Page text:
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The 'cult of ugliness'

Related: aesthetics - boredom - cult - modernism - realism - sordidness - ugliness

Rumination 1: The difference between the grotesqueries and incongruities that had existed in art at least since Bosch and Mannerism on the one hand and the modernist cult of ugliness on the other, is that the latter was deadly serious and the former full of awesome laughter.

Rumination 2: The sublime was the first aesthetic category to diverge from the beauty of the pastoral landscape, the beauty of the feminine form, and in doing so was the first cultural tendency to subvert classicist aesthetics.

I think that natural truths will cease to be spat at us like insults, that aesthetics will once more be linked with ethics, and that people will become aware that in casting out aesthetics that they also cast out a respect for human life, a respect for creation, a respect for spiritual values. Aesthetics was an expression of man's need to be in love with his world. The cult of ugliness is a regression. It destroys our appetite, our love for our world. --The Novel of the Future (1969) - Anaïs Nin

"All profoundly original art looks ugly at first." --Clement Greenberg

Art movements 'celebrating' ugliness: high 'modernist' literature - 20th century expressionism - Naturalism (literature)

L’Absinthe - also known as The Absinthe Drinker or Glass of Absinthe, is a painting by Edgar Degas. Originally titled "A sketch of a French Café", in 1893 it was changed to "L’Absinthe." Painted in 1876, it depicts two figures, a woman and man, who sit in the center and right of this painting, respectively. The man, wearing a hat, looks right, off the canvas, while the woman, dressed formally and also wearing a hat, stares vacantly downward. A glass filled with the titular greenish liquid, absinthe, sits before her. In its first showing in 1876 it was panned by critics, who called it ugly and disgusting. It was put into storage until an 1892 exhibit where it was booed off the easel.

Artists fascinated with ugliness: Diane Arbus - Nan Goldin

In his 1913 essay The Serious Artist, Ezra Pound discusses two types of art; The "cult of beauty" and the "cult of ugliness". He compares the former with medical cure and the latter with medical diagnosis, and goes on to write "Villon, Baudelaire, Corbiere, Beardsley are diagnosis." - "beauty is difficult": Cantos LXXIV, LXXX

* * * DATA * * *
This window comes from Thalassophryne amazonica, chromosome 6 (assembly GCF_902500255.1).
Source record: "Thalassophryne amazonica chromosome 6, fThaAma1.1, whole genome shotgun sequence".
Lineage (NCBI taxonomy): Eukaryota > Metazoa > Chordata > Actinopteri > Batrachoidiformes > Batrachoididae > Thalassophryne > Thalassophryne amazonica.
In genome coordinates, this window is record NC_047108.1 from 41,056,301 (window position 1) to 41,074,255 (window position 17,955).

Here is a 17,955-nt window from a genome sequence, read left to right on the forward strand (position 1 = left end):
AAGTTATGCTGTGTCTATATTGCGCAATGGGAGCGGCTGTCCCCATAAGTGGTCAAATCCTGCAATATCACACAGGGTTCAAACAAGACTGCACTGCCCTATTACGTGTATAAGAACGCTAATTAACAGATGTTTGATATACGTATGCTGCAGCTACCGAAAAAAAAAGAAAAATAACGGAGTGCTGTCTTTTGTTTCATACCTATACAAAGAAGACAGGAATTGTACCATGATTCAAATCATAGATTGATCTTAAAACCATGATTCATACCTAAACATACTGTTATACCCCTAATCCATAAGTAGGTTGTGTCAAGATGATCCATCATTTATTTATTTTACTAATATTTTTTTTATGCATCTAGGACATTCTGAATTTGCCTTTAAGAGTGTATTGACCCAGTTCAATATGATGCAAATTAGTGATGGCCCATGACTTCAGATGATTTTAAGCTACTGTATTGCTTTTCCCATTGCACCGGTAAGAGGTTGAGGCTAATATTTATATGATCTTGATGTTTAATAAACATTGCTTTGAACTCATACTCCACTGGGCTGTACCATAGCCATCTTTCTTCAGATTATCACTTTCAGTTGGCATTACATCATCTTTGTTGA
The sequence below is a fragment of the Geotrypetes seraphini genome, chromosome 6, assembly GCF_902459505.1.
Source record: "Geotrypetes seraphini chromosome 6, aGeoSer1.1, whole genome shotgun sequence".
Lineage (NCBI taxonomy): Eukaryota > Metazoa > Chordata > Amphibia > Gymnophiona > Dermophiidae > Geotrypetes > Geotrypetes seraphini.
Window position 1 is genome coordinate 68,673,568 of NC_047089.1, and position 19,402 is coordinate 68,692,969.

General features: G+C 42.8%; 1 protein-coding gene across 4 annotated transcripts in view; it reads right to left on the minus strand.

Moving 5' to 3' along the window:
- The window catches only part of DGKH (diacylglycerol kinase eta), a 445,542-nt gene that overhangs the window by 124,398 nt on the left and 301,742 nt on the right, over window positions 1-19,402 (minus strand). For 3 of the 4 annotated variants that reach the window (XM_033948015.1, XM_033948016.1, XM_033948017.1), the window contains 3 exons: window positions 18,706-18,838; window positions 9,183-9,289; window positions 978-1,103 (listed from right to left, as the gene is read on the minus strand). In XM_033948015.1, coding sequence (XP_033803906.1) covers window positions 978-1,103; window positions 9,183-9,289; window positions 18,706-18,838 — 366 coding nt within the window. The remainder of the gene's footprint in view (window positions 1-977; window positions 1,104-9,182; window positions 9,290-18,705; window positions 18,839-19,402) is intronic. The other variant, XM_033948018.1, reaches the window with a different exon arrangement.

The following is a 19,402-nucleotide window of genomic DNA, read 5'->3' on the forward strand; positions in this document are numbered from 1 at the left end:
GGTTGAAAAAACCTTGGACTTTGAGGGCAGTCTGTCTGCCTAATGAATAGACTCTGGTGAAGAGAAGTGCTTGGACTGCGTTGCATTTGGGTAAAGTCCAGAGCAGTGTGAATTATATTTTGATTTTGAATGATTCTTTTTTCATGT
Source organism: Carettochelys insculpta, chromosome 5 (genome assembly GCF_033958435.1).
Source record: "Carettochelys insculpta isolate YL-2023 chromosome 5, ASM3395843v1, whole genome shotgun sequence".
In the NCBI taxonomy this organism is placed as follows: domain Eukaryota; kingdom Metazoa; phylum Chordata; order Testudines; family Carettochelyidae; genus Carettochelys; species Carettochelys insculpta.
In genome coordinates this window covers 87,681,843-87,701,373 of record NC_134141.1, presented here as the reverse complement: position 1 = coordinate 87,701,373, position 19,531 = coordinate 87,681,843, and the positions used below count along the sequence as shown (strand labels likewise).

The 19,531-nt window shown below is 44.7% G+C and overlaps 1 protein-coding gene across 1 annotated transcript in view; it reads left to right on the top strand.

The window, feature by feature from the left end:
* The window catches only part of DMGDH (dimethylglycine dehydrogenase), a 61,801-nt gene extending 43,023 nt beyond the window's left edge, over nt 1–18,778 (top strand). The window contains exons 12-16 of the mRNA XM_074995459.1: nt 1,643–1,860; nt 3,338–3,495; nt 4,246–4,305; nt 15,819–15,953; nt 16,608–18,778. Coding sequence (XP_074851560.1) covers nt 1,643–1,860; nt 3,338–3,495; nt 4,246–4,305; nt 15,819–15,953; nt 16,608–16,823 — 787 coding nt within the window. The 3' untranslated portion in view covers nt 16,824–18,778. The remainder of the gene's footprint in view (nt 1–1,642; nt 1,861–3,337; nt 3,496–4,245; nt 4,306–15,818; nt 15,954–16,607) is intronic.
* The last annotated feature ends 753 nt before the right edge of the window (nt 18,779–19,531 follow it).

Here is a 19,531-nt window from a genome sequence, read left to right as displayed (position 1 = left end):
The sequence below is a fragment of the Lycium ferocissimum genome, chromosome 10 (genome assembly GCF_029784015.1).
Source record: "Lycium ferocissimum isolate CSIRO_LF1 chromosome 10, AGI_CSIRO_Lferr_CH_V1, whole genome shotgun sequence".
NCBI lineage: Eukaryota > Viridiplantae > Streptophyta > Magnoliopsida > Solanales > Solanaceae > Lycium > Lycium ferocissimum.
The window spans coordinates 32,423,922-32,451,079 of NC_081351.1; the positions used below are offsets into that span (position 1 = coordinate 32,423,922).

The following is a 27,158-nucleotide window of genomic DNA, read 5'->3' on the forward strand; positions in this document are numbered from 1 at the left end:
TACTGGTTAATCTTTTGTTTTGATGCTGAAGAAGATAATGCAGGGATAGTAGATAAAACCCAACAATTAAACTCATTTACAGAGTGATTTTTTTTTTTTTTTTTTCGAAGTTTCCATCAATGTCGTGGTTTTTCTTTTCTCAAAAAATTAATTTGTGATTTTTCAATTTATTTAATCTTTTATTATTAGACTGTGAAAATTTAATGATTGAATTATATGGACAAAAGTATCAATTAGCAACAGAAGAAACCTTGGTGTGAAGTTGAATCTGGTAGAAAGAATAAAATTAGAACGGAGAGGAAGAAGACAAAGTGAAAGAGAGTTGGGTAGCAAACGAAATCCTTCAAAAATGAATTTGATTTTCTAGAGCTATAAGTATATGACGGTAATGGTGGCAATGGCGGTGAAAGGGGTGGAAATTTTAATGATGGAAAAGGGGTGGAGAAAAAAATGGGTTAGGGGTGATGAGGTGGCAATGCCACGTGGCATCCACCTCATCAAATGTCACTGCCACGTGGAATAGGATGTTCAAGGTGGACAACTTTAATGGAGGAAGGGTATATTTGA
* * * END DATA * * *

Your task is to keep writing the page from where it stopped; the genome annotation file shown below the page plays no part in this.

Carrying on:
Cult of ugliness and naturalistic literature

Naturalistic works of literature often include uncouth or sordid subject matter. For example, Émile Zola's works had a frankness about sexuality along with a pervasive pessimism. Naturalistic works exposed the dark, harshness of life, including poverty, racism, prejudice, disease, prostitution, filth etc... These works were often criticized for being too blunt.

Tropic of Cancer (1934) - Henry Miller [Amazon.com] [FR] [DE] [UK] more ...

Tropic of Cancer belongs to that modernist generic category of explicit and sordid, but profoundly unerotic literature. It is however, not without its defendents; George Orwell called it "the most important book of the mid-1930's" and The Modern Library named it the 50th greatest book of the 20th century. [Aug 2006]

Sexuality and Modernism

In search of the sexual component of Modernism

Strain A: asexual modernism, sexless modernism.

Strain B: sexual modernism, sexy modernism.

A lot of the sexualness in 'strain A' of Modernism was unerotic. There was nakedness, but no nudity. There was sex, but no desire, mind but no body and no sensuality.

See also: sex - asexual

The Modernist Cult of Ugliness : Aesthetic and Gender Politics (2002) - Lesley Higgins

The Modernist Cult of Ugliness : Aesthetic and Gender Politics (2002) - Lesley Higgins [Amazon.com] [FR] [DE] [UK]

Book Description
"Cult of ugliness," Ezra Pound’s phrase, powerfully summarizes the ways in which modernists such as Pound, T. S. Eliot, Wyndham Lewis, and T. E. Hulme—the self-styled "Men of 1914"—responded to the "horrid or sordid or disgusting" conditions of modernity by radically changing aesthetic theory and literary practice. Only the representation of "ugliness," they protested, would produce the new, truly "beautiful" work of art. They dissociated the beautiful from its traditional embodiment in female beauty, and from its association with Walter Pater and Oscar Wilde. Their cultivation of ugliness displaced misogyny and homophobia. Higgins takes in texts such as John Ruskin’s art criticism, Eliot’s literary journalism, Lewis’s pro-fascism pamphlets, and the poetry of Pound, Conrad Aiken, and Langston Hughes. She demonstrates that even vigorous champions of beauty were committed to aesthetic practices that disempowered female figures in order to articulate new truths of male artistic mastery. --from the publisher

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